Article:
Table 1

Clinical characteristics and pregnancy outcomes of the study population according to the mode of delivery

Values are expressed as the median (interquartile range) for continuous variables and percentage for categorical variables.
BMI, body mass index.
Characteristics Spontaneous delivery (n=437) Vacuum-assisted delivery (n=100) P-value
Age (yr) 33 (31-36) 34 (30-37) 0.709
Nulliparity 49.4 (216/437) 79.0 (79/100) <0.001
Cervical length in mid-trimester (cm) 3.8 (3.4-4.2) 3.9 (3.5-4.2) 0.185
Gestational age at cervical length measuring (wk) 20.9 (20.4-21.3) 21.0 (20.6-21.4) 0.196
Hypertensive disorder 6.4 (28/437) 4.0 (4/100) 0.484
Diabetic disorder 7.3 (32/437) 6.0 (6/100) 0.829
Maternal weight at delivery (kg) 68.0 (62.1-74.5) 66.9 (62.1-73.8) 0.622
Maternal height at delivery (cm) 162.5 (158.5-166.0) 161.8 (158.0-165.0) 0.173
Maternal BMI 25.7 (23.9-28.0) 25.8 (23.9-28.0) 0.843
Maternal obesity (BMI ≥30 kg/m2) at delivery 13.7 (53/388) 8.4 (8/95) 0.227
Prepregnancy body mass index 20.7 (19.5-22.8) 20.7 (18.6-21.8) 0.237
Use of intravenous oxytocin during labor 34.6 (151/437) 54.0 (54/100) <0.001
Epidural anesthesia 76.0 (332/437) 92.0 (92/100) <0.001
Gestational age at delivery (wk) 39.3 (38.4-40.0) 39.4 (38.6-40.1) 0.337
Birthweight (g) 3,245 (2,980-3,465) 3,218 (2,978-3,495) 0.608
Table 2 shows the risk factors and associations with vacuum use analyzed by logistic regression analysis. In the univariate analysis, nulliparity, intravenous oxytocin use, and epidural anesthesia use were associated with vacuum-assisted delivery. However, in multivariate analysis, epidural anesthesia was not associated with vacuum use; otherwise, nulliparity and intravenous oxytocin use remained significant risk factors after the adjustment for other factors. Moreover, gestational age at delivery was associated with vacuum-assisted delivery in multivariate analysis. Mid-trimester CL was not associated with vacuum use in the logistic regression analysis.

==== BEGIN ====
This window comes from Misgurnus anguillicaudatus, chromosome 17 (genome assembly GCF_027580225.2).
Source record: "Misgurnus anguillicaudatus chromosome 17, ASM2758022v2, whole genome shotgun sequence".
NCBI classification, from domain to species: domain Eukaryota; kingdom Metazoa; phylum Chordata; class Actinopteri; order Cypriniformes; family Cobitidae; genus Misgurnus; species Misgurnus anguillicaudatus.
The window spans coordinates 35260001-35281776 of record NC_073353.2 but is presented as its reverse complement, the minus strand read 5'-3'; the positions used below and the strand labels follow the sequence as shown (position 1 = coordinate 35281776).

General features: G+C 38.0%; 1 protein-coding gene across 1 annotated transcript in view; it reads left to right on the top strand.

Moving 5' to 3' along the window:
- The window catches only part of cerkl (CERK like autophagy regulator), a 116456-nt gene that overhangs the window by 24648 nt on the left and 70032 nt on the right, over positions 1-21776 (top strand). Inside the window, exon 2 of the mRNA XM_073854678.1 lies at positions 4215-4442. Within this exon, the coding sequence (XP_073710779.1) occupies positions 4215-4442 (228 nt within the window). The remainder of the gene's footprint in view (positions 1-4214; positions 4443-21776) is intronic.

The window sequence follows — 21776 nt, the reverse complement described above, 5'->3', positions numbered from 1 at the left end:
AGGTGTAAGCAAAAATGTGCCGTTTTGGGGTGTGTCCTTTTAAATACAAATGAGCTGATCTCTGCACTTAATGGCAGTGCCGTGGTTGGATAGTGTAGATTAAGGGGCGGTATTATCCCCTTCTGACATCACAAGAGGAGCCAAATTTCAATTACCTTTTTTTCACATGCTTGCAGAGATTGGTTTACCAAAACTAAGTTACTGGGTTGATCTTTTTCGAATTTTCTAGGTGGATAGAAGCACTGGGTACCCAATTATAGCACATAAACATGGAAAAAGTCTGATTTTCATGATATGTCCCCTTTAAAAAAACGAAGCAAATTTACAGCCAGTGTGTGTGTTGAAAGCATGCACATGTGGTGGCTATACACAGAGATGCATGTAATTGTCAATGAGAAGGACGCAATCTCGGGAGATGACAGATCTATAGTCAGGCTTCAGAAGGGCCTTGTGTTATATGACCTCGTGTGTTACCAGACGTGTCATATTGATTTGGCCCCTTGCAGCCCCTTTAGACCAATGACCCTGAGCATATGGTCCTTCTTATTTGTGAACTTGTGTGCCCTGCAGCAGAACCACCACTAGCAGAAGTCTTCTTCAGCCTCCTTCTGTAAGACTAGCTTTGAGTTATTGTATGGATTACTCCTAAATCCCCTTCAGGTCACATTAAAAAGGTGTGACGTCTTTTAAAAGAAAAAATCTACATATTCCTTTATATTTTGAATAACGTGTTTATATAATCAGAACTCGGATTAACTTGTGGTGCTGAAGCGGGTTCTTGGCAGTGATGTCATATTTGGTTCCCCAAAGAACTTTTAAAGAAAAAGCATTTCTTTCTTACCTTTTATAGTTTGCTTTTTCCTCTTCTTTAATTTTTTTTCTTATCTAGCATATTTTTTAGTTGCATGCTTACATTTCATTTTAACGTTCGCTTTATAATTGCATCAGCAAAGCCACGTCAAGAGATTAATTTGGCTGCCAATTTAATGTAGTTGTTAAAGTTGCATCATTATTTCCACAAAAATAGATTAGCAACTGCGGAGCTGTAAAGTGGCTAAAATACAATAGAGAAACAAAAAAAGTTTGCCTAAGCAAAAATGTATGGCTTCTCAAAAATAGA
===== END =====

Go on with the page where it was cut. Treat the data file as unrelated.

Table 2

Risk factors of vacuum-assisted delivery analyzed by logistic regression analysis

OR, odds ratio; CI, confidence interval; BMI, body mass index.
Risk factors Univariate Multivariate
OR (95% CI) P-value OR (95% CI) P-value
Maternal age (yr) 1.00 (0.94-1.05) 0.872 0.92 (0.82-1.02) 0.101
Nulliparity 3.85 (2.30-6.45) <0.001 3.11 (1.26-0.67) 0.014
Cervical length in mid-trimester (cm) 1.19 (0.85-1.67) 0.302 0.94 (0.53-1.65) 0.825
Maternal obesity (BMI ≥30 kg/m2) at delivery 0.58 (0.27-1.27) 0.581 0.52 (0.10-2.63) 0.427
Use of intravenous oxytocin 2.22 (1.43-3.45) <0.001 4.46 (2.08-9.55) <0.001
Epidural anesthesia 3.64 (1.71-7.74) 0.001 1.51 (0.41-5.59) 0.537
Gestational age at delivery (wk) 1.09 (0.88-1.35) 0.439 1.65 (1.09-2.50) 0.018
Birthweight (g) 1.00 (1.00-1.00) 0.291 1.00 (0.99-1.00) 0.565
In only nulliparous women, the rates of vacuum use were compared by every 1 cm of CL for easier application in clinical settings (<3 cm, 3.0-3.9 cm, and ≥4 cm). In the groups with a CL of 3.0-3.9 cm and ≥4 cm, the rates of vacuum-assisted delivery were 25.8% (41/159) and 30.5% (36/118), respectively, higher than that of the group with a CL of <3 cm (6.3% [1/16]) (Fig. 2). The P-value on the analysis of a linear by linear association was 0.074, while the P-values of the differences among groups in the post hoc analysis were all below 0.05. The odds ratio (OR) was 4.5 (95% confidence interval [CI], 0.6-35.2; P=0.156) and 5.8 (95% CI, 0.7-45.7; P=0.098) using the group with a CL of <3 cm as the reference value for the logistic regression analysis. Both were higher than that of the group with a CL <3 cm; however, the difference was not statistically significant.
Fig. 2

Proportion and odds ratios (ORs) of vacuum-assisted delivery by mid-trimester cervical length in nulliparous women (adjusted for oxytocin use).

CI, confidence interval; Ref., reference value.


The principal study findings were as follows: 1) Mid-trimester CL was not associated with vacuum assistance during delivery; 2) Nulliparity, gestational age at delivery, and intravenous oxytocin use were independent risk factors for vacuum delivery in full-term singleton pregnancies on multivariate regression analysis; 3) When the population was divided into 3 groups by every 1 cm of CL, the proportion of vacuum deliveries increased as the measurement increased; however, the difference did not reach the statistical significance.